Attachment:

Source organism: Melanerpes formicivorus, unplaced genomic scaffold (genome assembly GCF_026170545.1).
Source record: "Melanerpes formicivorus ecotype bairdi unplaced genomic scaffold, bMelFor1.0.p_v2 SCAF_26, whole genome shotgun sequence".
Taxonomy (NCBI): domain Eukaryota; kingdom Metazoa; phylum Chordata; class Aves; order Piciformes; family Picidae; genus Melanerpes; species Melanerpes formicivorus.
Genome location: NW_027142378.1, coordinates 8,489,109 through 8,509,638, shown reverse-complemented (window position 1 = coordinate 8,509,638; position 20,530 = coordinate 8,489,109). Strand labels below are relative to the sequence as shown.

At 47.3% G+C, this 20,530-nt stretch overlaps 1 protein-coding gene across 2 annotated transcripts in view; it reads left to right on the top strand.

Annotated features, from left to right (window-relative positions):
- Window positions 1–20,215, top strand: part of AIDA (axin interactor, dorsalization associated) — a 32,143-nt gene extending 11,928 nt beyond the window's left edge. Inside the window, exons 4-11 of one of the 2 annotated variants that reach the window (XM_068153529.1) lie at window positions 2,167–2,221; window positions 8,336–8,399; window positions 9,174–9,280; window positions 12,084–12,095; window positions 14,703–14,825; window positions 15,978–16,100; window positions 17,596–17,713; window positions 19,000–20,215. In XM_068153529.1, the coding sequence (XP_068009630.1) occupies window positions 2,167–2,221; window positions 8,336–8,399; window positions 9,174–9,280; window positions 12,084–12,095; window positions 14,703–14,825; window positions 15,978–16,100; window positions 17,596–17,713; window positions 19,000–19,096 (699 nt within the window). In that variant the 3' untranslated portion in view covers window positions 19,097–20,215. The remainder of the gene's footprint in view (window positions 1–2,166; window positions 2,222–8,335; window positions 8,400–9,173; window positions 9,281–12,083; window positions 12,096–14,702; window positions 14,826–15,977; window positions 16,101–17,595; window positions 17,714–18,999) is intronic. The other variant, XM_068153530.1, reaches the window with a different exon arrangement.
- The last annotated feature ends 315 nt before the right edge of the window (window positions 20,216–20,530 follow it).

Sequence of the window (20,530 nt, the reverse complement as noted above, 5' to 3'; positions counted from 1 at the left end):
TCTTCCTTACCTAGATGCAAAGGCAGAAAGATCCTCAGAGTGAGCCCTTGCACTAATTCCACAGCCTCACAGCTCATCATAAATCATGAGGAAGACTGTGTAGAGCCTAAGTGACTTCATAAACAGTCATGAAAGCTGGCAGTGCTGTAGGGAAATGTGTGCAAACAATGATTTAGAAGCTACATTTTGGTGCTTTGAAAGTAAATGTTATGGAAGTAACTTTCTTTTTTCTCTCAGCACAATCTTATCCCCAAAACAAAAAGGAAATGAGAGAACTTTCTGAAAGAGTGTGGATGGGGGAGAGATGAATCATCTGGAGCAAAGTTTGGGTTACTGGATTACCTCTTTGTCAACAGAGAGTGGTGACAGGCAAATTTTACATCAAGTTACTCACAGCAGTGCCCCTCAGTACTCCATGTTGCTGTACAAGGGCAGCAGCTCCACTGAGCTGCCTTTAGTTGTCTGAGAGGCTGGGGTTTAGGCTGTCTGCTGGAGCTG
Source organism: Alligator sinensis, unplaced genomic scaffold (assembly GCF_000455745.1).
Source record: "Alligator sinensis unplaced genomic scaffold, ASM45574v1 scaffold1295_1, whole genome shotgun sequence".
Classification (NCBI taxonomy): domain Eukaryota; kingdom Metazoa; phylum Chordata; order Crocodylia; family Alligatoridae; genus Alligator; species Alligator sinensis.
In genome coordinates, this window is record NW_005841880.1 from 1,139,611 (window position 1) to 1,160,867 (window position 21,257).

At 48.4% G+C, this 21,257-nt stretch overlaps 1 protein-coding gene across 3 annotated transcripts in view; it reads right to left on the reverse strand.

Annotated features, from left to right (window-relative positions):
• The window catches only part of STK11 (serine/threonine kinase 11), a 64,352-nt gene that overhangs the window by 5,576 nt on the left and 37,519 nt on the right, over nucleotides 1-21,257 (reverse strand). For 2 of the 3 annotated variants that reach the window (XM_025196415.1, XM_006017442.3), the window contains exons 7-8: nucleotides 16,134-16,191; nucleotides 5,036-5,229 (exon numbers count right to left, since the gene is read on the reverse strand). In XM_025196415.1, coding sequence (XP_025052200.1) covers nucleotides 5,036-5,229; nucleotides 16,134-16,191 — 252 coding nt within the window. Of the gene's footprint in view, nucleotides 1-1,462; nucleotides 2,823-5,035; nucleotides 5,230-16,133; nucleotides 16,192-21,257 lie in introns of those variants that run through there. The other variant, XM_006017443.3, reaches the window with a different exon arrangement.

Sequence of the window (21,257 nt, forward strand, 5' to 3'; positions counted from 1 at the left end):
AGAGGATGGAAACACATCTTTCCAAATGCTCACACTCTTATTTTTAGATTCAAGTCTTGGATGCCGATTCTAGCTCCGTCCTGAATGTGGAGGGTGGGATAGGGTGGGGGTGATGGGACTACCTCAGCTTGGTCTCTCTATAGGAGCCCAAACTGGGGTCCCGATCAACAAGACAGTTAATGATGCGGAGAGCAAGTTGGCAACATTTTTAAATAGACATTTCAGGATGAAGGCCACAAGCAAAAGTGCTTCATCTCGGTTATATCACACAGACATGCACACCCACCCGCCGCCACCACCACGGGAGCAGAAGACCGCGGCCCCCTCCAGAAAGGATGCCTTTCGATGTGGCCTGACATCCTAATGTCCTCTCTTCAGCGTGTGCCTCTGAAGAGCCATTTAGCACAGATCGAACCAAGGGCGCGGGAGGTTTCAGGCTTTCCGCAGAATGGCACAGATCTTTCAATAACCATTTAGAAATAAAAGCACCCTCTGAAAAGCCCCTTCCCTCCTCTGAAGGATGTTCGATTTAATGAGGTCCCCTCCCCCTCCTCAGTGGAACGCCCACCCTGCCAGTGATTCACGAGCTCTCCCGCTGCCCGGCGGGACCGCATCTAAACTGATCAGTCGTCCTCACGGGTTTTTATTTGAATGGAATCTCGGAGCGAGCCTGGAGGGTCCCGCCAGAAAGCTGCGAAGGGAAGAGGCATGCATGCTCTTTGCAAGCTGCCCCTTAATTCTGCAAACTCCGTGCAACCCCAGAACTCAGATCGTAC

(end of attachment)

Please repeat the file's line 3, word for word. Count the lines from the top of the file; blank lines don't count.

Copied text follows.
Taxonomy (NCBI): domain Eukaryota; kingdom Metazoa; phylum Chordata; class Aves; order Piciformes; family Picidae; genus Melanerpes; species Melanerpes formicivorus.